HOWARD RILEY — Angle (review)

HOWARD RILEY — Angle album cover Album · 1969 · Avant-Garde Jazz Buy this album from MMA partners
3.5/5 ·
Sean Trane
Another piano-dominated trio album, Angle is definitely one of the more accessible of Riley’s works in that period of time. Working again with Barry Guy on contrabass, it is Alan Jackson that occupies the drum stool, and we have Barbara Thompson tooting the flute on one track. Not sure what the object of the artwork is, but it’s kind of fascinatingly warm and represents well the music inside the sleeve. The opening Exit (no joke) is actually fairly accessible (for Riley’s standards), but Gormenghast is more of a challenge with Guy’s almost violent string thumping all over his contrabass’ fretboard, but the closing minute is rather pleasant, and (dare I say it) almost melodic. However the thankfully-short S&S is definitely not of the same mould with its highly dissonant improv. Fragment almost picks up where Gormenghast had left things at, than the gentle piano softens much of the bass and drums improvisations, and Riley’s key tickling has many endearing sometimes-Tyneresque moments.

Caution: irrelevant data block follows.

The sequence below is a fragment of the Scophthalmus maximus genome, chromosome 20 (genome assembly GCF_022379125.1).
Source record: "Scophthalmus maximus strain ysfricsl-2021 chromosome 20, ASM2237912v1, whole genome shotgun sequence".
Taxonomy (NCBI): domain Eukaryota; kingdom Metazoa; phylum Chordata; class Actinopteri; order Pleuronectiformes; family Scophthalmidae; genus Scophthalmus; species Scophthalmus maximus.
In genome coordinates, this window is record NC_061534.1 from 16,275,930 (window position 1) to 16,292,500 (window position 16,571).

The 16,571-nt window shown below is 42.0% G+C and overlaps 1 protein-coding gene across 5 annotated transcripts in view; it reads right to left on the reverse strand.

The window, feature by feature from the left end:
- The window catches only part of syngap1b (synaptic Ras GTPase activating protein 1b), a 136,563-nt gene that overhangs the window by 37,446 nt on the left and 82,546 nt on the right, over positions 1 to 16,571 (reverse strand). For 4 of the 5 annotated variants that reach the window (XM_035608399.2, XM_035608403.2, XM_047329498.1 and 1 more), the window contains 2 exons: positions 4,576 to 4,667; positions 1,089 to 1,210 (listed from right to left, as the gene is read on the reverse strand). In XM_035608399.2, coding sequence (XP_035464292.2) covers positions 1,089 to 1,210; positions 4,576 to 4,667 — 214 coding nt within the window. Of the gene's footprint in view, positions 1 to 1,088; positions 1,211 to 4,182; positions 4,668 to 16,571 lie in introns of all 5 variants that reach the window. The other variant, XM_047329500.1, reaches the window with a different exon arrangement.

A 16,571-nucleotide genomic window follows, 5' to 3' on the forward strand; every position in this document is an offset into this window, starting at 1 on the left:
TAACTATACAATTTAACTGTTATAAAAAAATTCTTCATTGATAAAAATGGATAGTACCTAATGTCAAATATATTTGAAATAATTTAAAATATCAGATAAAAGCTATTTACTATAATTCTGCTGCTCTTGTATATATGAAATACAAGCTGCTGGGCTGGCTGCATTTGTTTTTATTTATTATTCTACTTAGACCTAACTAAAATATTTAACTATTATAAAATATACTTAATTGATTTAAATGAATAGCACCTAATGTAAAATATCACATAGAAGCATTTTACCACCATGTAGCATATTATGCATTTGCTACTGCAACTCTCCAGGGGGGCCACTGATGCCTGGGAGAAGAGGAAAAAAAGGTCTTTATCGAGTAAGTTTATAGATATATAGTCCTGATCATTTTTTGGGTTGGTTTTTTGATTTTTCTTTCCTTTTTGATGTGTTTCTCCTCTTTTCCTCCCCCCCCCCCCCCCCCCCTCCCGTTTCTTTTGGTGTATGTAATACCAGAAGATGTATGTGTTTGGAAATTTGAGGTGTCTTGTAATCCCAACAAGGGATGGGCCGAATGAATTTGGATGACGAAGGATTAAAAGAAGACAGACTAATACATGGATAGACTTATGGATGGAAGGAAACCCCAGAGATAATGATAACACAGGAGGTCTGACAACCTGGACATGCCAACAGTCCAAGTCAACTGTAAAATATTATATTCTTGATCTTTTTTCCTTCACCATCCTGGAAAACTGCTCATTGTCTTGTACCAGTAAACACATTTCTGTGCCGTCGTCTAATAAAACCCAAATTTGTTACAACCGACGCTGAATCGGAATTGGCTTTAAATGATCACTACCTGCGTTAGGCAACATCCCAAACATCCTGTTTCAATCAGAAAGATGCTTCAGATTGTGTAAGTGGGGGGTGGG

On the flipside, the title track features Barry’s bowed bass that brings an exquisite touch at first, but then goes wild in its plucking before returning to its bow and Riley’s piano rambling on with much inspiration, and the track veers almost violent. Good stuff, too! The following Aftermath is a highly energetic piece (but all-too short) where Riley’s Tyneresque piano glides over an awesome bowed contrabass, giving a semi-raga feel, and making it the album’s highlight. The three-part Three Fragments is just that, with Thompson’s slightly dissonant and shrieking flute is the main protagonist, with Riley’s piano playing second fiddle. The closing Gill is one of the album’s more difficult moments in terms of dissonance, but to give you an idea, this would be the most accessible on the future Flight album. As for Riley’s works, it is difficult to recommend one album, but should you want to explore his realm, you might want to start with Angle, and if you can digest the more dissonant tracks on it, then you might just be ready for other works of his.
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